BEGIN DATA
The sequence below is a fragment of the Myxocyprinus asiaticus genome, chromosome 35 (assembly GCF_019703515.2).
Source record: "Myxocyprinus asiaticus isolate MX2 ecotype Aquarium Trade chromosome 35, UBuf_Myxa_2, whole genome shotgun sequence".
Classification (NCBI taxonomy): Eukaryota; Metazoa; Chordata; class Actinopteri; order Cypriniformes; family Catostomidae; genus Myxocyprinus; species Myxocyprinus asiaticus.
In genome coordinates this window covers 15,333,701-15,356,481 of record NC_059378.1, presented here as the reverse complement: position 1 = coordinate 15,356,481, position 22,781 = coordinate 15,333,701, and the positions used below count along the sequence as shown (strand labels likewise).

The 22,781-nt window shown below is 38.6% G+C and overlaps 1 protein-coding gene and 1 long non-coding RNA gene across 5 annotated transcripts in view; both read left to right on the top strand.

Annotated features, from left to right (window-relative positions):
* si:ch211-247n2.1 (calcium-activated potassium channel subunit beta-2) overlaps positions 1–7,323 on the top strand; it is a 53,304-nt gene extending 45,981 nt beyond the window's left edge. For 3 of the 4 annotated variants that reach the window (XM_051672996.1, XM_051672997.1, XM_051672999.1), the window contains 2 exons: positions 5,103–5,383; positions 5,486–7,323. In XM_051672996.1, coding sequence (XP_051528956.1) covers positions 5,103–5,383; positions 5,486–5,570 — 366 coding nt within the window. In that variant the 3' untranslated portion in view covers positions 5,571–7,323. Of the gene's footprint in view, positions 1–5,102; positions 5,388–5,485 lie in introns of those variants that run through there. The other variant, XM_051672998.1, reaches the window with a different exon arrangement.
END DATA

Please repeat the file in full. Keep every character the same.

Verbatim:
The sequence below is a fragment of the Myxocyprinus asiaticus genome, chromosome 35 (assembly GCF_019703515.2).
Source record: "Myxocyprinus asiaticus isolate MX2 ecotype Aquarium Trade chromosome 35, UBuf_Myxa_2, whole genome shotgun sequence".
Classification (NCBI taxonomy): Eukaryota; Metazoa; Chordata; class Actinopteri; order Cypriniformes; family Catostomidae; genus Myxocyprinus; species Myxocyprinus asiaticus.
In genome coordinates this window covers 15,333,701-15,356,481 of record NC_059378.1, presented here as the reverse complement: position 1 = coordinate 15,356,481, position 22,781 = coordinate 15,333,701, and the positions used below count along the sequence as shown (strand labels likewise).

The 22,781-nt window shown below is 38.6% G+C and overlaps 1 protein-coding gene and 1 long non-coding RNA gene across 5 annotated transcripts in view; both read left to right on the top strand.

Annotated features, from left to right (window-relative positions):
* si:ch211-247n2.1 (calcium-activated potassium channel subunit beta-2) overlaps positions 1–7,323 on the top strand; it is a 53,304-nt gene extending 45,981 nt beyond the window's left edge. For 3 of the 4 annotated variants that reach the window (XM_051672996.1, XM_051672997.1, XM_051672999.1), the window contains 2 exons: positions 5,103–5,383; positions 5,486–7,323. In XM_051672996.1, coding sequence (XP_051528956.1) covers positions 5,103–5,383; positions 5,486–5,570 — 366 coding nt within the window. In that variant the 3' untranslated portion in view covers positions 5,571–7,323. Of the gene's footprint in view, positions 1–5,102; positions 5,388–5,485 lie in introns of those variants that run through there. The other variant, XM_051672998.1, reaches the window with a different exon arrangement.